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(Image: Lynemouth Power Station)
Port of Tyne, Lynmouth Power and PD Ports are among the launch signatories of the Glasgow Declaration on Sustainable Bioenergy.
Three North East companies have signed a declaration at the Cop26 summit that aims to put bioenergy at the heart of the net zero drive.
Northumberland’s Lynemouth Power Station has joined the Port of Tyne and Teesport operator PD Ports in helping to launch the Glasgow Declaration on Sustainable Bioenergy.
The declaration outlines the role that bioenergy can play in net zero ambitions agreed by the international community, as well as plans to ensure that any increase in the use of bioenergy are managed sustainably.
Lynemouth Power Station was formerly the coal-fired supplier of power to the adjacent aluminium smelter, but switched to biomass and now generates 420MW of low carbon electricity, enough to supply approximately 450,000 homes.
Fiona Macleod, managing director of Lynemouth Power Station, said: “We’re facing a climate challenge and to reach net zero by 2050, we must do more. The Glasgow Declaration brings together key players in the biomass supply chain – from sustainable forestry through to the pellet producers, the shippers and ports to the electricity generators – all combining to reaffirm our commitment to work together to meet the net zero challenge and the international commitments made during COP 26.
“We have achieved a lot so far, especially here at Lynemouth, and have a solid base upon which to build. Therefore, we want to make the maximum possible contribution to net zero by realising the full potential of sustainable bioenergy.”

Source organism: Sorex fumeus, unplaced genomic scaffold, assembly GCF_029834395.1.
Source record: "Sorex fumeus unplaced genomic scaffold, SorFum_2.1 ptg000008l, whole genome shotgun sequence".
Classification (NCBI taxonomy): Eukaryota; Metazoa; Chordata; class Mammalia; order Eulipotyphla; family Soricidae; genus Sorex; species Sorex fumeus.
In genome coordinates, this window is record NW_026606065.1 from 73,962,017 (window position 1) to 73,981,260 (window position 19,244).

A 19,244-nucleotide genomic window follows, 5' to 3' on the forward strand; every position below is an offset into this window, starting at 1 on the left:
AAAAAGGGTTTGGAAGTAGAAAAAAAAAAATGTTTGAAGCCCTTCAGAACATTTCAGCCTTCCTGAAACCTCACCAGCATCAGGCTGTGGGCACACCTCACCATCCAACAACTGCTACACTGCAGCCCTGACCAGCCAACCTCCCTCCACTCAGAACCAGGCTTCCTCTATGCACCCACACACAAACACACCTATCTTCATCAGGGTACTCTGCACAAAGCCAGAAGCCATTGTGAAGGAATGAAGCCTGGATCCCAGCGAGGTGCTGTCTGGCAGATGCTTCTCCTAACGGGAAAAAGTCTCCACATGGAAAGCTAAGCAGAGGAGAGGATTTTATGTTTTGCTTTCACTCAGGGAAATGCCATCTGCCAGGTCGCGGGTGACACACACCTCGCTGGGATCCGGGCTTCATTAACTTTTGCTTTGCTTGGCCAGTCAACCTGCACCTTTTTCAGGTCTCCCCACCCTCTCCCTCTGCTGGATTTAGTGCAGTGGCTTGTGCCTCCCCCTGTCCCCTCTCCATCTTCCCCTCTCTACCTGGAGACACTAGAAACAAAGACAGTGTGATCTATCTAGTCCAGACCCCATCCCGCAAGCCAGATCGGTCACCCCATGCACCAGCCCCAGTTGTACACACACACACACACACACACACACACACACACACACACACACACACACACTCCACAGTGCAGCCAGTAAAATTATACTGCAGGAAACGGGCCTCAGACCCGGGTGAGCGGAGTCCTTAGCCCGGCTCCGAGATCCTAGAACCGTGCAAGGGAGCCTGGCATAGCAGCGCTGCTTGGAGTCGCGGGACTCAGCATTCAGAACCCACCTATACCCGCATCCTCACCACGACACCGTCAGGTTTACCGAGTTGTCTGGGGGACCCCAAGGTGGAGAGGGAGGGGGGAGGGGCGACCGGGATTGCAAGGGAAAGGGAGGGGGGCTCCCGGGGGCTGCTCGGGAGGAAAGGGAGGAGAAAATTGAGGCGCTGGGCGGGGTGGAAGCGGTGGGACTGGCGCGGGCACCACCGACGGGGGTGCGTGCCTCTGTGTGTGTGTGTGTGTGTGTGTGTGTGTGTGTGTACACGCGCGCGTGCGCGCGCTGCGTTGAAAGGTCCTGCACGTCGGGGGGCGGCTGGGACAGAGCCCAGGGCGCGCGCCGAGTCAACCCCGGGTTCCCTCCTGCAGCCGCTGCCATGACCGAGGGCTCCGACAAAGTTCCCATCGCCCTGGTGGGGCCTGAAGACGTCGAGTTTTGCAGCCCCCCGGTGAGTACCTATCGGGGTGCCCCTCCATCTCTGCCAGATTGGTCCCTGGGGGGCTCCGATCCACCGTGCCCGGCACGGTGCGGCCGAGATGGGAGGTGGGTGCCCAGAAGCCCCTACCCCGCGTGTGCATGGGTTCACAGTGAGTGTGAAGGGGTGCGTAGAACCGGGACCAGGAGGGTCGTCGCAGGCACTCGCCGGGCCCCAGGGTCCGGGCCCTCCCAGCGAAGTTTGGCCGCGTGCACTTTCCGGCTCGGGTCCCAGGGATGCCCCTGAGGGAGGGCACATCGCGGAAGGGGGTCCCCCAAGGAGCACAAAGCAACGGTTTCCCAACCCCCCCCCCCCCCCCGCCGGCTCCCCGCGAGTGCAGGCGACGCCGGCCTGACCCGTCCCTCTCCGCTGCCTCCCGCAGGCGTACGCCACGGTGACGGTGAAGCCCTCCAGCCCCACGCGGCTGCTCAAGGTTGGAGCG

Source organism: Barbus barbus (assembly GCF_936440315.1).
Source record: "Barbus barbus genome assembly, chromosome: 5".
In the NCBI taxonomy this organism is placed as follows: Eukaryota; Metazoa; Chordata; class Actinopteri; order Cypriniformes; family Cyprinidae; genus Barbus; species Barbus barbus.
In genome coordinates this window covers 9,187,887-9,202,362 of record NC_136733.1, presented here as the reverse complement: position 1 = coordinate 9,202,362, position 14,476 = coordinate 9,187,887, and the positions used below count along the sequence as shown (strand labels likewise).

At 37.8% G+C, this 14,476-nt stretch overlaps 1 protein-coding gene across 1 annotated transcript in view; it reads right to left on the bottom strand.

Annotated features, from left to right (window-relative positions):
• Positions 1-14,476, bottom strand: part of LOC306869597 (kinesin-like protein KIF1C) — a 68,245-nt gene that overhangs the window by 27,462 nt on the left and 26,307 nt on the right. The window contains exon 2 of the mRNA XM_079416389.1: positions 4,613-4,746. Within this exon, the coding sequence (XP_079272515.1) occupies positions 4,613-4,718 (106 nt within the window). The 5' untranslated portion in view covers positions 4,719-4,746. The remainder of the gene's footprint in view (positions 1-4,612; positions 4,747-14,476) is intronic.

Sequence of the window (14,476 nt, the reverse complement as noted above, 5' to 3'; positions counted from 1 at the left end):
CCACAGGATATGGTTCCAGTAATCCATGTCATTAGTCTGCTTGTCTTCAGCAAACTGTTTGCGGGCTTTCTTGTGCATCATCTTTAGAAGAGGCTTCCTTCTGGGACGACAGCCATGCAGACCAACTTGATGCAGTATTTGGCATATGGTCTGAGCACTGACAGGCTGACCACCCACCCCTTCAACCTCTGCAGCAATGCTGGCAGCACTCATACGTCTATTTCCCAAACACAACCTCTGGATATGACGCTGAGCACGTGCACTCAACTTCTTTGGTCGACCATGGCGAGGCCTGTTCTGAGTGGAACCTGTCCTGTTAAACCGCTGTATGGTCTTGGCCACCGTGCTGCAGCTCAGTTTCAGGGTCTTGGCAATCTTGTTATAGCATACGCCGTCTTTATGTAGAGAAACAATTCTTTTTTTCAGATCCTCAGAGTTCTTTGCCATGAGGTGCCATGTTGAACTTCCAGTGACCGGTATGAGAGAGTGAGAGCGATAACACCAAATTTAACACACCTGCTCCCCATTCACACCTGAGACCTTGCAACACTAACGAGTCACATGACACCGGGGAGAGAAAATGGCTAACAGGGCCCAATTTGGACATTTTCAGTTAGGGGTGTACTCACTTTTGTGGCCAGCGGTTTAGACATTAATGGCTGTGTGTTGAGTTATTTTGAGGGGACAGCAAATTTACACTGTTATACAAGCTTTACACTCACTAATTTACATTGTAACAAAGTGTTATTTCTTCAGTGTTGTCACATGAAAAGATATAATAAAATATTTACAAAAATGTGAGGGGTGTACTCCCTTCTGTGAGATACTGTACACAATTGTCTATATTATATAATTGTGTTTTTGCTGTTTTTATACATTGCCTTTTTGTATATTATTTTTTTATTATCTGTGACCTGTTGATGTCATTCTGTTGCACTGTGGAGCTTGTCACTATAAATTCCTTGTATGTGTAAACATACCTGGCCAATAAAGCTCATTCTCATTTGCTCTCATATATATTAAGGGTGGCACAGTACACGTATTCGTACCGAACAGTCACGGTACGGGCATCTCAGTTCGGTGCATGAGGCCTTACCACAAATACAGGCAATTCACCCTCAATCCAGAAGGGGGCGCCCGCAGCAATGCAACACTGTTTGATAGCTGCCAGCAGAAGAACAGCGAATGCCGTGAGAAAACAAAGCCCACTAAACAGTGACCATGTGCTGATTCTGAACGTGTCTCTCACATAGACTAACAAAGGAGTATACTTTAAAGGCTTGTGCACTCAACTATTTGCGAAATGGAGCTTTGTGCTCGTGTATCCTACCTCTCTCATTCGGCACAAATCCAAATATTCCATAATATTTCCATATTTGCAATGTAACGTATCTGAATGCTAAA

The Glasgow declaration says that wood-based bioenergy is projected to reduce global CO2 emissions by 600m tonnes by 2050, but needs to be increased if countries are to hit targets on keeping temperatures down.
Lynemouth has also pledged to review its operations over the next few years, including examination of the potential use of carbon capture and storage, to ensure that the sector is making as great a contribution to the climate agenda as possible.
Ms Macleod said: “This means working collaboratively with the wider bioenergy industry and the UK Government, and we have had very constructive dialogue with the Government during the review of its bioenergy strategy. We therefore welcome the recent update.
“Biomass has already provided a significant contribution towards decarbonisation of UK electricity generation, and the Government has recognised that, as a minimum, this needs to continue and where possible expand.
“We are making great progress in understanding what continued operations look like for Lynemouth after 2027, and how this fits into the wider net zero ambition. This includes a good understanding of how Bioenergy with Carbon Capture and Storage could be applied to the site, how this would interface with our existing operations, and what work is required to extend the operating period of the existing plant.”
Sourced from: Business Live